Machine Learning Tool Can Predict Malignancy in Patients With Multiple Pulmonary Nodules
PHILADELPHIA – A machine learning-based tool was able to predict the risk of malignancy among patients presenting with multiple pulmonary nodules and outperformed human experts, previously validated mathematical models, and a previously established artificial intelligence tool, according to results published in Clinical Cancer Research, a journal of the American Association for Cancer Research.
Tools currently available can predict malignancy in patients with single nodules; predictive tools for patients presenting with multiple nodules are limited.
“With the adoption of widespread use of thoracic computed tomography (CT) for lung cancer screening, the detection of multiple pulmonary nodules has become increasingly common,” said study author Kezhong Chen, MD, vice professor in the Department of Thoracic Surgery at Peking University People’s Hospital in China. Among patients presenting with a pulmonary nodule on a CT scan in a previous lung cancer screening trial, roughly 50 percent presented with multiple nodules, Chen said.
“Current guidelines recommend the use of clinical models that incorporate nodule and sociodemographic features to estimate the probability of cancer prior to surgical treatment, and while there are several tools for patients that present with a single nodule, no such tool currently exists for patients with multiple nodules, representing an urgent medical need,” Chen added.
To address this unmet need, the researchers set out to develop a machine learning-based model to predict the probability of lung malignancy among patients presenting with multiple pulmonary nodules. First, the study authors used data from a training cohort of 520 patients (comprising 1,739 nodules) who were treated at Peking University People’s Hospital between January 2007 and December 2018. Using both radiographical nodule characteristics and sociodemographic variables, the authors developed a model, termed PKU-M, to predict the probability of cancer. The performance of the model was evaluated by calculating the area under the curve (AUC), where a score of 1 corresponds to a perfect prediction. In the training cohort, the model achieved an AUC of 0.91. Some of the top predictive features of the model included nodule size, nodule count, nodule distribution, and age of the patient.
The model was then validated using data from a cohort of 220 patients (comprising 583 nodules) who underwent surgical treatment in six independent hospitals in China and Korea between January 2016 and December 2018. The performance of the PKU-M model in this cohort was similar to its performance in the training cohort, with an AUC of 0.89. The researchers also compared the performance of their model with four prior logistic regression-based models that were developed for the prediction of lung cancer. The PKU-M model outperformed all four of the prior models, whose AUC values ranged from 0.68 to 0.81.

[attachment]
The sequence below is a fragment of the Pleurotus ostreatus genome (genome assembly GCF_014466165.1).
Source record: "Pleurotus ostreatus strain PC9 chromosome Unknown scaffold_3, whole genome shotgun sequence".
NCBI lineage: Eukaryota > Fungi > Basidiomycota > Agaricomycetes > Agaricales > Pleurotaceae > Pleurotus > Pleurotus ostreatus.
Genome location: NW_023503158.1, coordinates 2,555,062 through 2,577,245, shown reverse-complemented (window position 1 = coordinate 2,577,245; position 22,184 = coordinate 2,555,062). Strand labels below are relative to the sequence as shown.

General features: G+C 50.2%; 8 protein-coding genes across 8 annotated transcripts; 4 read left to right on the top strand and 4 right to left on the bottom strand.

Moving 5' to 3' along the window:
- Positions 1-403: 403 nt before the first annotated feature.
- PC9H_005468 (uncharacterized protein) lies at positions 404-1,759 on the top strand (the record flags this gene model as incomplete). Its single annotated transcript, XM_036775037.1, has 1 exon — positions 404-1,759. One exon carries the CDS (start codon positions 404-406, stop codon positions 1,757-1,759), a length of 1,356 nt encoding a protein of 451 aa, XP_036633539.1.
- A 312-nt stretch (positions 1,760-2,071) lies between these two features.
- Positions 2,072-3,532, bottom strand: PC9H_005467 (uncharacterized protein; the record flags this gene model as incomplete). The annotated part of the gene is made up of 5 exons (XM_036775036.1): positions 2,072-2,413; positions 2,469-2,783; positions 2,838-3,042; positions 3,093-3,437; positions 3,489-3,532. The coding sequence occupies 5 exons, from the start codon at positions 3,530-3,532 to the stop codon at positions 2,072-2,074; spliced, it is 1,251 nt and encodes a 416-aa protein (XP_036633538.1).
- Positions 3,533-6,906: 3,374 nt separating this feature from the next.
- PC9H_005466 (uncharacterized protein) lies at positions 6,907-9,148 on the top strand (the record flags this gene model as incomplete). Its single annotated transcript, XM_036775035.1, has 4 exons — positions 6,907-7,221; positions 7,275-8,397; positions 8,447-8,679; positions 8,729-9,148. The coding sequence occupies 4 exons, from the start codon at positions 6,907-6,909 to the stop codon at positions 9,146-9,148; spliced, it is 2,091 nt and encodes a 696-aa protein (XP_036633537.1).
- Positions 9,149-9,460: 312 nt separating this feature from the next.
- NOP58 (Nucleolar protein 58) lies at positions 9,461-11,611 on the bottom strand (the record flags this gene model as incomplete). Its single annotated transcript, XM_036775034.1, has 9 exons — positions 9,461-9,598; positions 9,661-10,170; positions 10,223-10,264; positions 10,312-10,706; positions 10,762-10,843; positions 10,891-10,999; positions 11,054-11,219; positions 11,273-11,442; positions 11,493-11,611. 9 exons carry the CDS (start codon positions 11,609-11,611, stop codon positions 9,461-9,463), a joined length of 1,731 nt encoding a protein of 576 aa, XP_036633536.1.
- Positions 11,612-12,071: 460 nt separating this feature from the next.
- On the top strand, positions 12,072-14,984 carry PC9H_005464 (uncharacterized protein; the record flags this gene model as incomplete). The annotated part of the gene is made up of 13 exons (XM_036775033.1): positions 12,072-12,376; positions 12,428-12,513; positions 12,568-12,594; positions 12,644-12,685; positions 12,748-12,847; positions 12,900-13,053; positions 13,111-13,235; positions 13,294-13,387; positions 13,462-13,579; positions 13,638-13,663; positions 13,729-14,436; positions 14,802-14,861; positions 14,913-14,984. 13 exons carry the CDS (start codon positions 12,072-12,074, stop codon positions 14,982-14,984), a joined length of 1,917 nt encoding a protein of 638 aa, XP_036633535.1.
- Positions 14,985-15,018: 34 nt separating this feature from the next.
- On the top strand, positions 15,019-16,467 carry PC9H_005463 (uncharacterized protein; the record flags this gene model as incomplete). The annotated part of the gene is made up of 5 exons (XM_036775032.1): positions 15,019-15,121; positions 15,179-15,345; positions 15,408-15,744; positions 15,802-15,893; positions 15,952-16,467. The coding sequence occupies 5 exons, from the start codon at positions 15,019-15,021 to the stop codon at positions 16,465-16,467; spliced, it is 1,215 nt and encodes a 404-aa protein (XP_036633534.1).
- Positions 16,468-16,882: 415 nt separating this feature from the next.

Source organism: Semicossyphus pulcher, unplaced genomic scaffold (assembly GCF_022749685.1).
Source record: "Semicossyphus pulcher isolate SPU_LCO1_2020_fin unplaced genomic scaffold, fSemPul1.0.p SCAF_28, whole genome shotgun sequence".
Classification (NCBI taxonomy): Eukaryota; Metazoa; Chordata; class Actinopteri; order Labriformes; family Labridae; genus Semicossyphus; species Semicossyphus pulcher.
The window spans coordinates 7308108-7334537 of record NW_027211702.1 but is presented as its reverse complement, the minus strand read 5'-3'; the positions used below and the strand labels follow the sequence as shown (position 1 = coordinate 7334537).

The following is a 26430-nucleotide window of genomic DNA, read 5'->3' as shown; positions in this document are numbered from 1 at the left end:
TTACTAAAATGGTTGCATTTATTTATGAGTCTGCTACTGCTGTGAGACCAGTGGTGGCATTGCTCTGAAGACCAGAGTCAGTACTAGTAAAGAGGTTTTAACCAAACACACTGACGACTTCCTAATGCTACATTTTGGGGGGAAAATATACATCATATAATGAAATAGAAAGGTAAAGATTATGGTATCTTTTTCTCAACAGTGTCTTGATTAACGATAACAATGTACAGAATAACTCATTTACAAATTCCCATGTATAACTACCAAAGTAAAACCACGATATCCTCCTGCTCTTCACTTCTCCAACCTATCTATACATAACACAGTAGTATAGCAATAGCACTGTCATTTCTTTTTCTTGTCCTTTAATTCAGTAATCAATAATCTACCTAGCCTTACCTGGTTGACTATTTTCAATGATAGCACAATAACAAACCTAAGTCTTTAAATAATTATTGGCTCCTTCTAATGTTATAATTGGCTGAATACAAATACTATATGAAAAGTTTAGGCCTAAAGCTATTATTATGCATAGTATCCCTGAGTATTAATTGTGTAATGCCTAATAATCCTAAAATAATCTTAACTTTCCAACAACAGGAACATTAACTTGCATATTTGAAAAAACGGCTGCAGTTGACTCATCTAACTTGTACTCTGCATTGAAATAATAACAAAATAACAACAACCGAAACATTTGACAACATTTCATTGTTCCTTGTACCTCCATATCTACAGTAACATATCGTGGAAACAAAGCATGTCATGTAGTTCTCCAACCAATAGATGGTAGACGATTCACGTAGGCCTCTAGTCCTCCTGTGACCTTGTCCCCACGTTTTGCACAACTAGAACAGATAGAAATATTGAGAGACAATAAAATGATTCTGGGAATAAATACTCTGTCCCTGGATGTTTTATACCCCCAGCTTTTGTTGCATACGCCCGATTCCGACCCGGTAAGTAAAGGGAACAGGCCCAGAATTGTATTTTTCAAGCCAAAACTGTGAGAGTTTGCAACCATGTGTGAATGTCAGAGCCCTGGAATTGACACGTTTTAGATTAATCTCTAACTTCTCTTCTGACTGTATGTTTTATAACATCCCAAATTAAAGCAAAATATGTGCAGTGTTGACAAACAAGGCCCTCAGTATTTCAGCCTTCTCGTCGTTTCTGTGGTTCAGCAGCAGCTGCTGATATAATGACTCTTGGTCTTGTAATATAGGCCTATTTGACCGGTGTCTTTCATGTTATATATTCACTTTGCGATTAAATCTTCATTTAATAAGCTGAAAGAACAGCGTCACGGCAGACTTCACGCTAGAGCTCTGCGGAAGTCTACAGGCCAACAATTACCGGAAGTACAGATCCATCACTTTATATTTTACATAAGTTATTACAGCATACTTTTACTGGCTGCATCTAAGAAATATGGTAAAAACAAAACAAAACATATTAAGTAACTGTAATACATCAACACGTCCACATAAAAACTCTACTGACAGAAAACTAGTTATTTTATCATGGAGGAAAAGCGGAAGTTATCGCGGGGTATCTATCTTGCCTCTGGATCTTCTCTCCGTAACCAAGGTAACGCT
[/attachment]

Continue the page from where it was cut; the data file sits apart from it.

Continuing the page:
Finally, the researchers conducted a prospective comparison between the PKU-M model, three thoracic surgeons, a radiologist, and a previously established artificial intelligence tool for the diagnosis of lung cancer called RX. This comparison was conducted on a separate cohort of 78 patients (comprising 200 nodules) who underwent surgical treatment at four independent hospitals in China between January 2019 and March 2019. Similar to the training and validation cohorts, the performance of the PKU-M model achieved an AUC of 0.87, which was higher than that from the surgeons (with AUCs ranging from 0.73 to 0.79), the radiologist (AUC of 0.75), and the RX model (AUC of 0.76).
“The increasing detection rate of multiple pulmonary nodules has led to an emerging problem for lung cancer diagnosis,” said study author Young Tae Kim, MD, PhD, professor in the Department of Thoracic and Cardiovascular Surgery at Seoul National University Hospital and the Seoul National University College of Medicine in the Republic of Korea. “Because many nodules are found to be benign either after long-term follow-up or surgery, it is important to carefully evaluate these nodules prior to invasive procedures. Our prediction model, which was exclusively established for patients with multiple nodules, can help not only mitigate unnecessary surgery but also facilitate the diagnosis and treatment of lung cancer.”
“Models are developed to assist in clinical diagnosis, which means that they should be practical,” said study author Jun Wang, MD, professor in the Department of Thoracic Surgery at Peking University People’s Hospital. “We therefore designed a web-based version of the PKU-M model, where clinicians can input several clinical and radiological characteristics and the software will automatically calculate the risk of malignancy in a specific patient. This tool can quickly generate an objective diagnosis and can aid in clinical decision-making.”
Because this study only used data from Asian patients, it may not be generalizable to a Western population or other populations, representing a limitation of this study.
This study was funded by the National Natural Science Foundation of China and Peking University People’s Hospital.
The authors declare no conflicts of interest.